When the preferred tarp is rolled-up, as further described later in this document and portrayed in the figures, one may say that a distal portion of the tarp is first rolled-up to form a pre-roll to the point at which the pre-roll reaches the tarp bar. The pre-roll then becomes cradled or otherwise received in the tarp bar, and further rolling of the tarp comprises a middle region of the tarp (for example, tarp portion 52 in the figures) being rolled/wrapped around the combination of the pre-roll and the tarp bar. The tarp may be rolled all the way to the proximal edge of the tarp or only part way to the proximal edge.
The tarp bar is shaped to include a longitudinal space, indent, or other recess preferably at or near the longitudinal centerline of the tarp bar, which may receive another elongated object that is presented to the tarp bar in an orientation that is generally parallel to the tarp bar. During the rolling process, the drive bar first rolls-up the distal portion of the tarp to form what is called herein the “pre-roll” and, upon reaching the tarp bar, the pre-roll is received in said longitudinal recess. Even if the pre-roll is non-parallel to the tarp bar when it reaches the tarp bar, the tarp bar recess tends to cradle the pre-roll and align it in said longitudinal recess so that the pre-roll becomes exactly, or nearly exactly, parallel to the tarp bar once the pre-roll is cradled in the tarp bar. Hence, a first object of the preferred tarp bar is that it tends to correct non-uniform rolling that has already occurred by the time the pre-roll reaches the tarp bar.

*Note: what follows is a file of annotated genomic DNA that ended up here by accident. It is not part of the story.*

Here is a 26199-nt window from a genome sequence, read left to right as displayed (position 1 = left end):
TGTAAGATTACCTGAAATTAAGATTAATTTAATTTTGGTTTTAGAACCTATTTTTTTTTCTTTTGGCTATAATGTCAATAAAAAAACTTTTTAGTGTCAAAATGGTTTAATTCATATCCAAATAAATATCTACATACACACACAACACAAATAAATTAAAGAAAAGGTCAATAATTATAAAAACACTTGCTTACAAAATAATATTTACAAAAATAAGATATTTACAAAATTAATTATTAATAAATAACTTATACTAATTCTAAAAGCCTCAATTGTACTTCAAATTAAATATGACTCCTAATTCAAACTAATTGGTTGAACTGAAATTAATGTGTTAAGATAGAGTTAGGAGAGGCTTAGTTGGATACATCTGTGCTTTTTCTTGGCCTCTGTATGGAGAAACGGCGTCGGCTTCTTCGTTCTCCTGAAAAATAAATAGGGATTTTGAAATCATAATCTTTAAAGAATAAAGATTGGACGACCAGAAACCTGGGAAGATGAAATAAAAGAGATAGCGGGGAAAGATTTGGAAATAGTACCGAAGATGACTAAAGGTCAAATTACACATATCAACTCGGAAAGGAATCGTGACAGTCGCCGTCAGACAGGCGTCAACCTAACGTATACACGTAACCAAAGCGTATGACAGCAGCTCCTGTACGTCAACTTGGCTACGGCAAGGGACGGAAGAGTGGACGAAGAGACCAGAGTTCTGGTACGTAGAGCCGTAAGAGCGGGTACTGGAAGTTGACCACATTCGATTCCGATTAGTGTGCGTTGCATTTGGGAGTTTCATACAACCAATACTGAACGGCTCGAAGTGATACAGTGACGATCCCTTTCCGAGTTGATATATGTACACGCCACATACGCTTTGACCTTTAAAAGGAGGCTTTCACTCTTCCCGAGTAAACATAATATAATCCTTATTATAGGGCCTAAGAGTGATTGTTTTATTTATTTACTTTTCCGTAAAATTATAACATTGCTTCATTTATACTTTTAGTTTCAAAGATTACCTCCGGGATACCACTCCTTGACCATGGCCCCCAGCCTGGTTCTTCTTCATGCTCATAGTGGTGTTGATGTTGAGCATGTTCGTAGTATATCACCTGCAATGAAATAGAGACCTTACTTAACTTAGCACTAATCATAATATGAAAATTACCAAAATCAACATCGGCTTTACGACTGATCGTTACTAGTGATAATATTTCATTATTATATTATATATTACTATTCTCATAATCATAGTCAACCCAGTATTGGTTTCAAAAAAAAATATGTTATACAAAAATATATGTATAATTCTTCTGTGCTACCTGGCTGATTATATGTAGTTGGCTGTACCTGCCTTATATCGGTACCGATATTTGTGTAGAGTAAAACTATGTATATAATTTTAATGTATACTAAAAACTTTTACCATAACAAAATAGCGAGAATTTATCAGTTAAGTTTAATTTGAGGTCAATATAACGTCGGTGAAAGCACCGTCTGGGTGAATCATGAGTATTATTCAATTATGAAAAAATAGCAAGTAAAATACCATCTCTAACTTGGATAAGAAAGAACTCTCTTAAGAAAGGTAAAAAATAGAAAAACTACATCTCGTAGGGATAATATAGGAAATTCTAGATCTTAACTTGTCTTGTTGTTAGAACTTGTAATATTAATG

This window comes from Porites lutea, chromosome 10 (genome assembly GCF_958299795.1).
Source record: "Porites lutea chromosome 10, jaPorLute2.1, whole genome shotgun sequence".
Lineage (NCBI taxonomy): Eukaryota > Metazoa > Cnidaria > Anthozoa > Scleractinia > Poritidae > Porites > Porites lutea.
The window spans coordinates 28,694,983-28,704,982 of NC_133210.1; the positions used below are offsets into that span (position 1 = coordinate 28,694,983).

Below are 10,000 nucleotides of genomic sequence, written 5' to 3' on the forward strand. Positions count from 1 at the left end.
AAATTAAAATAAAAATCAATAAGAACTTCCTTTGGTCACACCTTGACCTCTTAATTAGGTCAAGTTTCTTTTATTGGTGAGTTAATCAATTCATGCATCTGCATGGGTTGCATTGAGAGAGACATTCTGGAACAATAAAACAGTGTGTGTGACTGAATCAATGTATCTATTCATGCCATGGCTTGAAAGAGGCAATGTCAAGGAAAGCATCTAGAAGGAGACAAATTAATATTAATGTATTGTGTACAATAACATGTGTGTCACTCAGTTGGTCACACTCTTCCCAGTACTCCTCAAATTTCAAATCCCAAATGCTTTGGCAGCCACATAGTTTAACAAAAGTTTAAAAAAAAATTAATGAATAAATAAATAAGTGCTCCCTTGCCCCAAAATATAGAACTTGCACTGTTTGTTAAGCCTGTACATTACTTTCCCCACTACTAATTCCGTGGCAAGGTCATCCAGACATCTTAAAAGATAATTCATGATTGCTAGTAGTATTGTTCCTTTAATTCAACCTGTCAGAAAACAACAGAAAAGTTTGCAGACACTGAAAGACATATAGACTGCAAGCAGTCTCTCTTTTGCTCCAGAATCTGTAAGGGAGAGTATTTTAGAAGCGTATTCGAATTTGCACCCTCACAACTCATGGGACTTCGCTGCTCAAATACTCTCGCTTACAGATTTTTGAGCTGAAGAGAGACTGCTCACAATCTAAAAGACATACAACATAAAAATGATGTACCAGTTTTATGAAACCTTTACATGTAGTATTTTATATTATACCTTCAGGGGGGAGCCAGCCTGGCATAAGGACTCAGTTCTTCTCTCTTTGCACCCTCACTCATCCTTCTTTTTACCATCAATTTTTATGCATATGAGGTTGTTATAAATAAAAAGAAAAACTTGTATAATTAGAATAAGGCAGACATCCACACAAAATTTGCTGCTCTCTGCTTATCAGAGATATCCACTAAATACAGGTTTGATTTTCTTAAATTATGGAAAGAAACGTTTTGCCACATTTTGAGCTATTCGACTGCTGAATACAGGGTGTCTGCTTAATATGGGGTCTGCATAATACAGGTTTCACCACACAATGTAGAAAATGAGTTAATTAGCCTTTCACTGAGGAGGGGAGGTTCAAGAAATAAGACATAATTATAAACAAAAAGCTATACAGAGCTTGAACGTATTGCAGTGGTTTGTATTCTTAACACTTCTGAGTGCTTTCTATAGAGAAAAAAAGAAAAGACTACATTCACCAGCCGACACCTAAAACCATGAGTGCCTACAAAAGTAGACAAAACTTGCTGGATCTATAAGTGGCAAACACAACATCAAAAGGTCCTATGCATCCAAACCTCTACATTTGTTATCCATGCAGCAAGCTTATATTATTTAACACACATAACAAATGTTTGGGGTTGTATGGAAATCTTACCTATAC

After the pre-roll becomes cradled in the tarp bar, continued rolling of the tarp rotates the pre-roll-plus-tarp-bar combination toward the proximal edge of the tarp, so that the proximal tarp portion becomes rolled around said combination to form a roll of increasing diameter. A second object of the preferred tarp bar is that it strengthens the roll, which prevents/limits torsion/twisting of the drive bar that could otherwise result in an uneven and inconsistent rolling process.